How to Make a Homeschool Portfolio
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How to Make a Homeschool Portfolio
Making a homeschool portfolio is important for so many reasons. You may need one for your students end of the year evaluation, and you need a portfolio to show progress throughout the school year. It is a snapshot of your child’s learning and the work you have invested in their schooling. There are many ways you can create one but I am going to show you what works best for us.
Creating a Homeschool Portfolio Binder
At the start of our new school year, I make a new binder for each child. We sit down together and they answer some fun questions and I take their picture. Then I go into Canva, create a cute layout and print it out. I buy the binders with the clear cover so I can slide it in. Always buy the large 3-inch binders, a lot of work goes into those homeschool portfolios over the course of a year!
Covering State Standards when you Homeschool
When you homeschool you typically learn everything that kids learn in public school, you just have the freedom and flexibility to use learning styles that work best for your child, so get creative and go at their pace. We live in Florida so homeschoolers do have to have a portfolio reviewed by a certified teacher each year (unless you use an umbrella school). Be sure to research the homeschooling requirements in your home state.
When I plan my children’s lessons, I work hard to ensure we cover all of the state standards. At the beginning of the year, I print them off by their grade levels and keep them in their portfolio. I go online to find lessons that cover the standards (more than one per lesson is my goal. You can do this by mixing in Language arts with social studies standards. Once you get the hang of it, it becomes easier). Once I feel my students have mastered them, I highlight them. This is not only good for the portfolio but gives us an idea as to where we are in our school year and what we may need to work harder in.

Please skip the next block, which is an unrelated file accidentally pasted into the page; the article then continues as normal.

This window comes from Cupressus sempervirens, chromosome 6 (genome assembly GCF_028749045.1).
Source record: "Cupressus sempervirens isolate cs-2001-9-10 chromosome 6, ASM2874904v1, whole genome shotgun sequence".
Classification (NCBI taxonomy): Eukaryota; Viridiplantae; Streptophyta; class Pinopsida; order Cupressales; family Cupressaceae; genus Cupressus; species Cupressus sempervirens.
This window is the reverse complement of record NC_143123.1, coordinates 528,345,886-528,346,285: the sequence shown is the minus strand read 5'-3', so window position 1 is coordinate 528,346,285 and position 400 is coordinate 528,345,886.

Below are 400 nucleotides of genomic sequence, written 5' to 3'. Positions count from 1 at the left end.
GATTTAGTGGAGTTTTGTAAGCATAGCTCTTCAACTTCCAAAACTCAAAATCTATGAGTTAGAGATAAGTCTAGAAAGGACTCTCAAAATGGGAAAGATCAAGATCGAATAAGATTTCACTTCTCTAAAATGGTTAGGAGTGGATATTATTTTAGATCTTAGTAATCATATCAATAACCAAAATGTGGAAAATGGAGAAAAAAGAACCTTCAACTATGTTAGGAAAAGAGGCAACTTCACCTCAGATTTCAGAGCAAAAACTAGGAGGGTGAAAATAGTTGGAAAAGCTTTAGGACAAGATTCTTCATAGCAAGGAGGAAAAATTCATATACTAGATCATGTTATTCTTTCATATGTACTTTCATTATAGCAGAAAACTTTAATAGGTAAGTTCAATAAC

Organizing Homeschool Portfolios
Organizing homeschool portfolios can be done in several ways. It’s all a matter of what works best for you and you will learn that as you go along. I’ve done it a few different ways. This is our 5th year of homeschooling and this system is what works best for us.
I plan my lessons weekly. Every Sunday I sit down and plan it all out and prep for the week. We school 4 days a week and have one day for park day with our homeschool group. When I plan I create an agenda in google docs for each of my children. I print off my children’s agenda each day and place it in their binder. The agenda includes the school work they must complete for that day, chores and anything extra going on, such as doctor appointments. It also includes the things that they must do prior to having their screen time. We school year round so this system really works for us. If they complete all of their work, chores and other requirements, then they earn their screen time. It is simple, they know what is expected and it saves us all time and hassle. I slide their agenda and any worksheets they need into the front pocket. I keep the binders in a big basket on the table along with their pens, pencils and any other materials they need for the day.
In addition to the work listed on their agenda, every day they also get a story read to them, we do calendar math, we count to 100 in some way (2’s, 5’s, etc) and my emerging reader does sight word flashcards.
After they complete their work each day, I use a 3 hole punch on all of their work and their agenda and place it in the back of their homeschool portfolio binder with the agenda for that day on top. This way it will go in chronological order starting from the beginning. Organizing homeschool portfolios in some way is important, you don’t want it to be difficult to locate work, assessments or make it difficult to see progress because it is all over the place. Some people like to keep it organized by subject matter, and that also works. This just works best for us. I like to be able to look back and see what we worked on each day. You can also easily see how far they have come since the beginning of the year!
In the pockets of their homeschool portfolios are their sight words, alphabet number lines – basically whatever grade level appropriate repetitive work they need. Those are part of the things they do daily.
Many of the states that require portfolios also require that you keep them for two to three years after the yearly evaluation. I personally keep them forever. It is not just their school work, but a physical representation into all of the hard work that you both have done and a beautiful time capsule of memories made learning and growing together.
For more great tips about organizing your homeschoolers life and keeping track of your lessons and daily routines, check out our page called How to Homeschool.